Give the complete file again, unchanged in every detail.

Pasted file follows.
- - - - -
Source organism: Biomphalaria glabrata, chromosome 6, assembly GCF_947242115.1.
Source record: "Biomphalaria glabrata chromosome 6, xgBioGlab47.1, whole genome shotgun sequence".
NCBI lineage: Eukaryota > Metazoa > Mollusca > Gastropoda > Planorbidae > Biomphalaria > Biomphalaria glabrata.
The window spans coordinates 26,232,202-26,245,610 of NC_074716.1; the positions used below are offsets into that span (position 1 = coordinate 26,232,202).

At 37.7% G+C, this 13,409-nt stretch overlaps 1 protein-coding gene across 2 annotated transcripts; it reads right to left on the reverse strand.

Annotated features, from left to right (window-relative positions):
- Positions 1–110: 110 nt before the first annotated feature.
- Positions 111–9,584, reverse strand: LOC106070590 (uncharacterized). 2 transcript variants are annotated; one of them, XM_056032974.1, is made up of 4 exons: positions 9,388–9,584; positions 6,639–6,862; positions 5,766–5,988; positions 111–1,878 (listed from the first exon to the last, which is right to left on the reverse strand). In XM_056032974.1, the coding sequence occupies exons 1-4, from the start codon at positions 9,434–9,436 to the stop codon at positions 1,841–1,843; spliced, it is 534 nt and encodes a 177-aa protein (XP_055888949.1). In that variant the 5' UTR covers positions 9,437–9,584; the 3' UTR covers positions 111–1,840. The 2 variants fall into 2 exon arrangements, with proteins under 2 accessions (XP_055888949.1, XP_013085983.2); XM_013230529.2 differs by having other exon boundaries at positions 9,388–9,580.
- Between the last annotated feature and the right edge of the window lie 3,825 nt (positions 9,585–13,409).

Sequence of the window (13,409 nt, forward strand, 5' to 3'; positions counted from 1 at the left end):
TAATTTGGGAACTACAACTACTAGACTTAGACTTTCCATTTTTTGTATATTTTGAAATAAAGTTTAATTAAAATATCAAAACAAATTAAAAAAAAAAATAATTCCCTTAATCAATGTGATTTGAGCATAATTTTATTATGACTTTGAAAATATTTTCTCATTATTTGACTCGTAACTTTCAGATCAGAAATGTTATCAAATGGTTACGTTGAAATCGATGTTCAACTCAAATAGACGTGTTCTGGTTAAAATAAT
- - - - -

Source organism: Biomphalaria glabrata, chromosome 6, assembly GCF_947242115.1.
Source record: "Biomphalaria glabrata chromosome 6, xgBioGlab47.1, whole genome shotgun sequence".
NCBI lineage: Eukaryota > Metazoa > Mollusca > Gastropoda > Planorbidae > Biomphalaria > Biomphalaria glabrata.
The window spans coordinates 26,232,202-26,245,610 of NC_074716.1; the positions used below are offsets into that span (position 1 = coordinate 26,232,202).

At 37.7% G+C, this 13,409-nt stretch overlaps 1 protein-coding gene across 2 annotated transcripts; it reads right to left on the reverse strand.

Annotated features, from left to right (window-relative positions):
- Positions 1–110: 110 nt before the first annotated feature.
- Positions 111–9,584, reverse strand: LOC106070590 (uncharacterized). 2 transcript variants are annotated; one of them, XM_056032974.1, is made up of 4 exons: positions 9,388–9,584; positions 6,639–6,862; positions 5,766–5,988; positions 111–1,878 (listed from the first exon to the last, which is right to left on the reverse strand). In XM_056032974.1, the coding sequence occupies exons 1-4, from the start codon at positions 9,434–9,436 to the stop codon at positions 1,841–1,843; spliced, it is 534 nt and encodes a 177-aa protein (XP_055888949.1). In that variant the 5' UTR covers positions 9,437–9,584; the 3' UTR covers positions 111–1,840. The 2 variants fall into 2 exon arrangements, with proteins under 2 accessions (XP_055888949.1, XP_013085983.2); XM_013230529.2 differs by having other exon boundaries at positions 9,388–9,580.
- Between the last annotated feature and the right edge of the window lie 3,825 nt (positions 9,585–13,409).

Sequence of the window (13,409 nt, forward strand, 5' to 3'; positions counted from 1 at the left end):
TAATTTGGGAACTACAACTACTAGACTTAGACTTTCCATTTTTTGTATATTTTGAAATAAAGTTTAATTAAAATATCAAAACAAATTAAAAAAAAAAATAATTCCCTTAATCAATGTGATTTGAGCATAATTTTATTATGACTTTGAAAATATTTTCTCATTATTTGACTCGTAACTTTCAGATCAGAAATGTTATCAAATGGTTACGTTGAAATCGATGTTCAACTCAAATAGACGTGTTCTGGTTAAAATAAT